This extension enables users to report about inappropriate content they find on a website. It is especially useful and relevant for websites that are rich with user-generated-content.
With the arrival of v1.0 there was a major design update. Instead of a widget that also acts as an action provider, this extension is now a Yii module and provides an extension widget - for rendering the form, and only for that. Also, there's a controller for processing AJAX calls from clients side with actual reports, and the main logic lies in the module class. IMHO, that's how extensions are to be typically laid out. Widgets are views and should only render themselves, present stuff. They should not contain logic for processing or serving directly client side requests.
'import' => array( //... 'application.modules.PcReportContent.extensions.PcReportContentWidget.PcReportContentWidget', 'application.modules.PcReportContent.PcReportContentModule', //... ); 'modules' => array( // ... 'reportContent' => array( 'class' => 'application.modules.PcReportContent.PcReportContentModule', 'targetEmail' => 'firstname.lastname@example.org', // this can be left out. In this case, default = 'admin@' . Yii::app()->request->serverName ), // ... )
In the view file, where you want the compact 'report content' form to appear, use the following code:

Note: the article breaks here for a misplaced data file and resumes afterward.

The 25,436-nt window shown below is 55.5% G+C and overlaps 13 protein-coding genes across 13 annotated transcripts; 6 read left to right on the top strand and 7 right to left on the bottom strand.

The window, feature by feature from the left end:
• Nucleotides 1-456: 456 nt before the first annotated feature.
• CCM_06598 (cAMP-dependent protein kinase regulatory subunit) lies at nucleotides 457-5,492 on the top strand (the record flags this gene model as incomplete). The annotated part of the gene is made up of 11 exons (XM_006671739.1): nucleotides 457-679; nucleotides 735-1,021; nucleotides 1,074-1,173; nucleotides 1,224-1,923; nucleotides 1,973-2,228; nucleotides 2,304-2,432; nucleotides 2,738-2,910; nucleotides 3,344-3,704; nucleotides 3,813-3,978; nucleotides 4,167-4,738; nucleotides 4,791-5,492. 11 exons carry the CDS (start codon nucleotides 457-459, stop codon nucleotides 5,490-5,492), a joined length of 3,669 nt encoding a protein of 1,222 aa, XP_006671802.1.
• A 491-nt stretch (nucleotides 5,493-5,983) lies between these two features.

// its assumed that you have a $model variable defined in your view file, which contains the content data model. // Actually, to be more precise, its assumed that this model has an attribute 'id'. $this->widget('PcReportContentWidget', array('modelClassId' => $model->id, 'modelClassName' => get_class($model)));
If your page includes multiple instances of some content type (e.g. 'comments') and on which every one you'd like to enable 'report inappropriate content' (anyone mentioned 'comments'?), rendering a specific form for every such item can be very resources intensive and this can be avoided. This extension supports this situation by providing a special static method in the module class: getReportFormTemplate(). This method accepts as a parameter the relevant model name and returns the rendered for html as a string, directly to the caller, but with the model id as "MID", not some actual integer id, as it would regularly when used as demonstrated above. This form can then be planted hidden in an HTML page, at the mercy of some nice JS that if the user clicks on 'report content', automagically opens it in front of him, and updates the MID string to the actual model id it clicked on. Form submission should be carried out as usual in the regular code of the widget.